WCW 11. Women Mountaineers
For female mountain climbers, socially acceptable dress codes were not just severely impractical but also added to their personal risk. Many of the earliest women climbers of note actually wore woolen dresses with several layers of petticoats. In 1832, Henriette d’Angeville wore a full 14 pounds of extra clothing by wearing a long dress and petticoats over pants when she climbed Mont Blanc. Mark Twain remarked, "Miss d'Angeville put on a pair of men's pantaloons to climb it, which was wise; but she cramped their utility by adding her petticoat, which was idiotic." D’Angeville’s attire was still considered immodest and Twain never even attempted to ascend Mont Blanc, the highest mountain in the Alps.
In 1851, the invention of bloomers (Episode 11) offered a slightly more practical option as it was a shorter dress over voluminous pants and no petticoats. In 1890, Fay Fuller climbed Mt. Rainer in bloomers and was also criticized. Fay Peak in Mt. Rainier National Park is named in her honor.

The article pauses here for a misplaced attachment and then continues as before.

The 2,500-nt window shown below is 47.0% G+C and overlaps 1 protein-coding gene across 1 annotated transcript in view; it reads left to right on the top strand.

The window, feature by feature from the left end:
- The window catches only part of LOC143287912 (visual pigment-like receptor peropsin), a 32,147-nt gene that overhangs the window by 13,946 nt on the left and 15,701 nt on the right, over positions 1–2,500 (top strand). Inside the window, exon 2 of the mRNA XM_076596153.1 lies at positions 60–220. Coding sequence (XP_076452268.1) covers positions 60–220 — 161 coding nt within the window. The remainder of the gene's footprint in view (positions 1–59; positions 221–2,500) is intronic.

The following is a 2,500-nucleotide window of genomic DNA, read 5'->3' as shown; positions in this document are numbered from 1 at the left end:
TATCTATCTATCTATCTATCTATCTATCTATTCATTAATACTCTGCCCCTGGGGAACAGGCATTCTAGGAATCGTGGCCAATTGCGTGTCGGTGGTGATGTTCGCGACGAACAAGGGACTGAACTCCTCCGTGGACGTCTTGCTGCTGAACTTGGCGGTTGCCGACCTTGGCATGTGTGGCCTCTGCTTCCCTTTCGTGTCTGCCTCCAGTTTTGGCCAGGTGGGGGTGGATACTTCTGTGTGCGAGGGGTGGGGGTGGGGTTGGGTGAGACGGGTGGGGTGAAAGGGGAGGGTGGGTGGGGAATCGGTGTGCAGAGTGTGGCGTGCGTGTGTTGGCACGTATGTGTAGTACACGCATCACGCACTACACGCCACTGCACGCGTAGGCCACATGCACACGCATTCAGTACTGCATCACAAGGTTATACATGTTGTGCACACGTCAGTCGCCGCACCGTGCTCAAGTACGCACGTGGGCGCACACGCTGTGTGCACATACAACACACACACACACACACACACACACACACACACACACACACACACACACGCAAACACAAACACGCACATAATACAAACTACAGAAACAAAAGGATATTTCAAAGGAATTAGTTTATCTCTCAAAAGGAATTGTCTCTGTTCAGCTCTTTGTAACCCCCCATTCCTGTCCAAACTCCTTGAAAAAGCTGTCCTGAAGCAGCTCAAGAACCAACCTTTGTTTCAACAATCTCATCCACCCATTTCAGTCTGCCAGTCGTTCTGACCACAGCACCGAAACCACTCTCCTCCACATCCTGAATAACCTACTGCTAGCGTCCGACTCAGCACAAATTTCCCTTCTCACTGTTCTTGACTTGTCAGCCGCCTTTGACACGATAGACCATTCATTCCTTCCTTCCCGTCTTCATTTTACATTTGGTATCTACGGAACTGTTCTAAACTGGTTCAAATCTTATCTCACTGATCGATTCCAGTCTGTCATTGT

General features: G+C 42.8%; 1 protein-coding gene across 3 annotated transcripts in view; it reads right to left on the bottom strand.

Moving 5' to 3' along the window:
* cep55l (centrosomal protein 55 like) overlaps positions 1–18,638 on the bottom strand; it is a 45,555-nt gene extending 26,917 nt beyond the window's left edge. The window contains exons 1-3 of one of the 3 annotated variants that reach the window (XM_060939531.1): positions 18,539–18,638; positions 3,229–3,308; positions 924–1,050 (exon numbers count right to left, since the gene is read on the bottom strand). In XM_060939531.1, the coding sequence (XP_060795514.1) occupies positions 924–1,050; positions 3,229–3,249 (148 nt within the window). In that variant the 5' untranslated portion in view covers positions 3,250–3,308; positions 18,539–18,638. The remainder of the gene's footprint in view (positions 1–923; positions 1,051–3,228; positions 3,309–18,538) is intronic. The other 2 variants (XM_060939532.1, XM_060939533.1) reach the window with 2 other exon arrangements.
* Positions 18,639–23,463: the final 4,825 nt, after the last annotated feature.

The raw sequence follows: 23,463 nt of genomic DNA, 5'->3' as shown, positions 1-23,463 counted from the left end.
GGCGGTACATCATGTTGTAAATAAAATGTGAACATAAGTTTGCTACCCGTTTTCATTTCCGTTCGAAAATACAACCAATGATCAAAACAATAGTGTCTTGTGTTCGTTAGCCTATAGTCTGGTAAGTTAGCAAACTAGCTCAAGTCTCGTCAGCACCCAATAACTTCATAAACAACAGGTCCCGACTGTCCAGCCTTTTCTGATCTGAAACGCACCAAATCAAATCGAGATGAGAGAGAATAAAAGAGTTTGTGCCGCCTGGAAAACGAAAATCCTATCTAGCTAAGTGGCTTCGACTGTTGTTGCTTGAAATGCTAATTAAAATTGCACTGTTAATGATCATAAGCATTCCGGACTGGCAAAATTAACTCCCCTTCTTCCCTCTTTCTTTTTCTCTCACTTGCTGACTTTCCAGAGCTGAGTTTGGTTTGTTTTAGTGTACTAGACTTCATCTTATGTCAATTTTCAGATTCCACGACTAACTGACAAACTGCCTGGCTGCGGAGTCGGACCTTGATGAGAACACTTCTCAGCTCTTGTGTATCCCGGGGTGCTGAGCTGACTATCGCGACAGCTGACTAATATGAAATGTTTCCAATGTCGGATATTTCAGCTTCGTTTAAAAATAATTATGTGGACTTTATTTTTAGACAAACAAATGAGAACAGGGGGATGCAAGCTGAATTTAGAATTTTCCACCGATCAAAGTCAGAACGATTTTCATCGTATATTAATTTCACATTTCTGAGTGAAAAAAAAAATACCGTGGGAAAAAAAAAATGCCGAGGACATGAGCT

Of course, some lady mountaineers did climb in their wrist-to-ankle wool bathing suits which was completely outrageous. Others just accepted wearing dresses. Some very clever women wore skirts over pants; when they started the ascent, they removed the over-skirts and tucked them into their backpacks, climbed the mountain, and put the skirts back on to cover up the pants before the general public saw them.
Finally, there were the absolute mavericks who just wore pants and didn’t care. One such mountaineer was Annie Smith Peck. In 1895, she became the second woman to conquer the Matterhorn which is considered one of the hardest technical climbs in the sport. Despite this achievement (at age 45!), the biggest question from the public was if she should be arrested for wearing pants when she did it.
Peck continued to wear pants and made her living giving lectures about her globe-trotting adventures and climbs. In 1902, she and three other women including Fanny Bullock Workman were some of the original founders of the American Alpine Club (AAC) in which was coed from the start. (Famous conservationist John Muir was the second president of the AAC.) In 1911, at the age of 61 she climbed Mount Coropuna in Peru and planted a “Votes for Women” flag at the summit.